.beam files, such as those in the Elixir SDK, the Elixir SDK's Internal Erlang SDK, and in your project's build directory will be decompiled to equivalent def and defmacro calls. The bodies will not be decompiled, only the call definition head and placeholder parameters. These decompiled call definition heads are enough to allow Go To Declaration, the Structure pane, and Completion to work with the decompiled .beam files.

Call definition macros

It turns out that in the .beam binary format there are no macros. This makes sense since the BEAM format was made for Erlang, which does not have macros, and only has functions. Elixir marks its macros in the compiled .beam by prefixing them with MACRO-.

There are 2 chunks in the BEAM format for function references: ExpT, which is for exports (because in Erlang module they are from -export), which are the public functions and macros; and LocT, which is for locals (anything not exported in Erlang), which are private functions and macros.

BEAM Chunk Atom Prefix Macro
ExpT MACRO- defmacro
ExpT N/A def
LocT MACRO- defmacrop
LocT N/A defp
defp with / in name

Much like there are no macros in BEAM, there are no anonymous functions either. Any anonymous function (using fn in Elixir or fun in Erlang) ends up being a named function in the LocT chunk. Anonymous functions names start with -, then the parent function's name, a / and a unique number for that scope.

As an example, Kernel has

defp unquote(:"-MACRO-binding/2-fun-0-")(p0, p1, p2, p3) do
  # body not decompiled
end

which is generated from the for in

 defmacro binding(context \\ nil) do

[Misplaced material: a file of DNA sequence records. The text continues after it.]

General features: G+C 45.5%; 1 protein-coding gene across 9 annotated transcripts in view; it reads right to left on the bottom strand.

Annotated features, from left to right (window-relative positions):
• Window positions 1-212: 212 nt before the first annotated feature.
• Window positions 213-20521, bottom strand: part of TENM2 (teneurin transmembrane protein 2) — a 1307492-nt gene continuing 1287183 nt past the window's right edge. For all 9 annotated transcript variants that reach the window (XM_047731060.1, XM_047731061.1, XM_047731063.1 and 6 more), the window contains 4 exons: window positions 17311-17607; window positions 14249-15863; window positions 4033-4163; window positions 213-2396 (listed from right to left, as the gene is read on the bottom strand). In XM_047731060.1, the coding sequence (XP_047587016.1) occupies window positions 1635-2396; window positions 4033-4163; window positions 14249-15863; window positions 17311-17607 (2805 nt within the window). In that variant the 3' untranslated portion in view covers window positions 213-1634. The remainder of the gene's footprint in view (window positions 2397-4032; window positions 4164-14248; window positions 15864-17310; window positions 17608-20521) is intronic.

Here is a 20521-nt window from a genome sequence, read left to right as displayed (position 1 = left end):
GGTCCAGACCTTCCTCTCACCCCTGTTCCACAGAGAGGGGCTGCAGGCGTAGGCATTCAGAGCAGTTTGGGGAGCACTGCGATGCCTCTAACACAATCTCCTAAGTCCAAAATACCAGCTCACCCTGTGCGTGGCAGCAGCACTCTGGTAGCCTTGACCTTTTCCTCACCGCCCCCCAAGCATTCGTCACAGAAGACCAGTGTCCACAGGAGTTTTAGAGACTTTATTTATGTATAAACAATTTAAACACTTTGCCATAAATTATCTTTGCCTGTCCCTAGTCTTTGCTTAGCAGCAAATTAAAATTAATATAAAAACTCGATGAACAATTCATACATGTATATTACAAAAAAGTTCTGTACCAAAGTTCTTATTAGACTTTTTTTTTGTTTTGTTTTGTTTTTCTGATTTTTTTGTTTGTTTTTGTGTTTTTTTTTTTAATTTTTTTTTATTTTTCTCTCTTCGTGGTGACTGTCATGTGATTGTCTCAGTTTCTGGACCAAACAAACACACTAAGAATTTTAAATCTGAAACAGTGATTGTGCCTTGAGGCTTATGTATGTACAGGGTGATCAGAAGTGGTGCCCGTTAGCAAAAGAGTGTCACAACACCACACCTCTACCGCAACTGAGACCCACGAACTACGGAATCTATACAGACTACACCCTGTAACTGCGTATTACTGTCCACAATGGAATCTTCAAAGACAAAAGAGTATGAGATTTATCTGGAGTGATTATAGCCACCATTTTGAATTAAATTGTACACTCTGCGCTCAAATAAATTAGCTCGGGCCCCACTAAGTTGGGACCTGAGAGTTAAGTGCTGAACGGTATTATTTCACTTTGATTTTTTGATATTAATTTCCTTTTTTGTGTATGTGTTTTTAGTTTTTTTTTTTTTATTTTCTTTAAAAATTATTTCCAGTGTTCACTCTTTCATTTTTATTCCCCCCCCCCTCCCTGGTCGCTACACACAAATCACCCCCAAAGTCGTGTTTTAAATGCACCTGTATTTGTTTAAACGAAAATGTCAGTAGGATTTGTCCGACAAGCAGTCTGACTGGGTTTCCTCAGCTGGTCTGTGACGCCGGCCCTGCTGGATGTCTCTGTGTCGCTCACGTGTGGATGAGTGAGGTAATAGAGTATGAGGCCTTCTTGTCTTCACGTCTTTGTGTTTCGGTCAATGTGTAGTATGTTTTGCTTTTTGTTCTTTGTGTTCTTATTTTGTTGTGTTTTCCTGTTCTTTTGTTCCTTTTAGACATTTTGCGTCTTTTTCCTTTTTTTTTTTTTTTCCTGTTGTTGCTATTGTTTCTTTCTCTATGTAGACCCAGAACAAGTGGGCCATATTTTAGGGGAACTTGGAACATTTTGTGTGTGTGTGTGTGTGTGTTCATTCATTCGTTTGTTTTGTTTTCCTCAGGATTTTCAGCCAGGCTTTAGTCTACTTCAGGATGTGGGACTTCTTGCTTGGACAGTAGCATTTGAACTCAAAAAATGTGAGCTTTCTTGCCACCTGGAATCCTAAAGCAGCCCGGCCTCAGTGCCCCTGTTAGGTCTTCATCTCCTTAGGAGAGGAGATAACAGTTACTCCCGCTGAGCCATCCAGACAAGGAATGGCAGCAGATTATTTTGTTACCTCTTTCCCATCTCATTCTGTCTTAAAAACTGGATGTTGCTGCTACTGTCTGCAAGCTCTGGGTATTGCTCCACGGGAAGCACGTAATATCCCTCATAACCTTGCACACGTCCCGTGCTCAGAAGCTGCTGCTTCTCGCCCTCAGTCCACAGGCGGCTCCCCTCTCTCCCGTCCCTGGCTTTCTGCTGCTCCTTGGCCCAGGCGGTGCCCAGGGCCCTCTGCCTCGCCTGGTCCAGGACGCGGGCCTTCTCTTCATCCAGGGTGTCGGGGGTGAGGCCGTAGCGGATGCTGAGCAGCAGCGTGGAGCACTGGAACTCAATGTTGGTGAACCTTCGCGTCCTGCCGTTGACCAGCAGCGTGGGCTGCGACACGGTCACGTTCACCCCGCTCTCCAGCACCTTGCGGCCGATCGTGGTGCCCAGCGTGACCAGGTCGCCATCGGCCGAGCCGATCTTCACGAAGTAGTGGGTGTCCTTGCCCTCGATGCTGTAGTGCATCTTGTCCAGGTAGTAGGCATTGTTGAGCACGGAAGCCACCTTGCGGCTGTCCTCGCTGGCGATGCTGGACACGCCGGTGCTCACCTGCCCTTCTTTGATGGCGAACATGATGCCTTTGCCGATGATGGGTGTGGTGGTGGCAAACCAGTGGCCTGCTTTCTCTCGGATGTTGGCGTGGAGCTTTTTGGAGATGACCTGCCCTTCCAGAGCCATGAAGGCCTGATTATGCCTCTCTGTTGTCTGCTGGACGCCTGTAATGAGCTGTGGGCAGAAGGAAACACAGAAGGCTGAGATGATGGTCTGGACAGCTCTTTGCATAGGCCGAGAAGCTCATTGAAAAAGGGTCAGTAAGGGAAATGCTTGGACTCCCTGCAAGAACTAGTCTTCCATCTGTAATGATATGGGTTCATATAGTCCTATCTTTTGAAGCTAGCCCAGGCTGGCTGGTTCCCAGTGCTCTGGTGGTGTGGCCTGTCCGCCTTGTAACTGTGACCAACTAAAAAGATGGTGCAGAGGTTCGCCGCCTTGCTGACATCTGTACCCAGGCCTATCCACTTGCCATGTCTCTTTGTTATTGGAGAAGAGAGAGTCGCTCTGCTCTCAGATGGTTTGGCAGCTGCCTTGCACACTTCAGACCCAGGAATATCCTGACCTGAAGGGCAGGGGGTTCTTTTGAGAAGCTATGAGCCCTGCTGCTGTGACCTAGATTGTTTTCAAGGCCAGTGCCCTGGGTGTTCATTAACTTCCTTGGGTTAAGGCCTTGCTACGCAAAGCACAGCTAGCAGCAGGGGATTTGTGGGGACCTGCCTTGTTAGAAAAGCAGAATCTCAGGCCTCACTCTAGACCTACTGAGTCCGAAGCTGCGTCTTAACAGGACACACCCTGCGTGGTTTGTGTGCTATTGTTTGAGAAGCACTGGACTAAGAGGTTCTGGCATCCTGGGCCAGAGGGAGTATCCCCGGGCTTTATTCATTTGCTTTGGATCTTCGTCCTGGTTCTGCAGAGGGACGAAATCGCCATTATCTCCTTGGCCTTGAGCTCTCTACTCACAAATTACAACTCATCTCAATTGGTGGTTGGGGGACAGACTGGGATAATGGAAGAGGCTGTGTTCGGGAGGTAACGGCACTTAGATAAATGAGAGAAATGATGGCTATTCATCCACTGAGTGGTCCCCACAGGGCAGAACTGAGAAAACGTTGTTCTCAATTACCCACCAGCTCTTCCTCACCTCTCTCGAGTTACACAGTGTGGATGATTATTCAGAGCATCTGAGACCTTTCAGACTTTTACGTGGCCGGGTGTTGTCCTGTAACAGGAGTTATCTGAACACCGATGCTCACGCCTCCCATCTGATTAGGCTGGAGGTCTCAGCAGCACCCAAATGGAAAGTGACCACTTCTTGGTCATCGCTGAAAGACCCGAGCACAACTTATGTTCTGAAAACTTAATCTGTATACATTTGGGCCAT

in_match? = Macro.Env.in_match?(__CALLER__)
    for {v, c} <- __CALLER__.vars, c == context do
      {v, wrap_binding(in_match?, {v, [generated: true], c})}
    end
  end

-- Kernel.binding/1

Special handling of call definition names

Functions and macros can have names that aren't valid identifier names, so the decompiler has special handlers to detect these invalid identifiers and escape them to make decompiled code that is parsable as valid Elixir.

Handler Name/Arity Decompiled Reason
Infix Operator !=/2 left != right Infix operators are defined in infix position
!==/2 left !== right
&&/2 left && right
&&&/2 left &&& right
*/2 left * right
=+/2 left + right
=++/2 left ++ right
-/2 left - right
--/2 left -- right
->/2 left -> right
../2 left .. right
//2 left / right
::/2 left :: right
</2 left < right
<-/2 left <- right
<<</2 left <<< right
<<~/2 left <<~ right
<=/2 left <= right
<>/2 left <> right
<|>/2 left <|> right
<~/2 left <~ right
<~>/2 left <~> right
=/2 left = right
==/2 left == right
===/2 left === right
=>/2 left => right
=~/2 left =~ right
>/2 left > right
>=/2 left >= right
>>>/2 left >>> right
\\/2 left \\\\ right
^/2 left ^ right
^^^/2 left ^^^ right
and/2 left and right
in/2 left in right
or/2 left or right
|>/2 left |> right
||/2 left || right
|||/2 left ||| right
~=/2 left ~= right
~>/2 left ~> right
~>>/2 left ~>> right
Prefix Operator +/1 (+value) To prevent precedence errors, unary prefix operators, which also have binary infix operators of the same name need to be defined inside parentheses
-/1 (-value)
Unquoted %/2 unquote(:%)(p0, p1) Special forms need to defined as atom passed to unquote, as special forms are handled before macros defining the calls are applied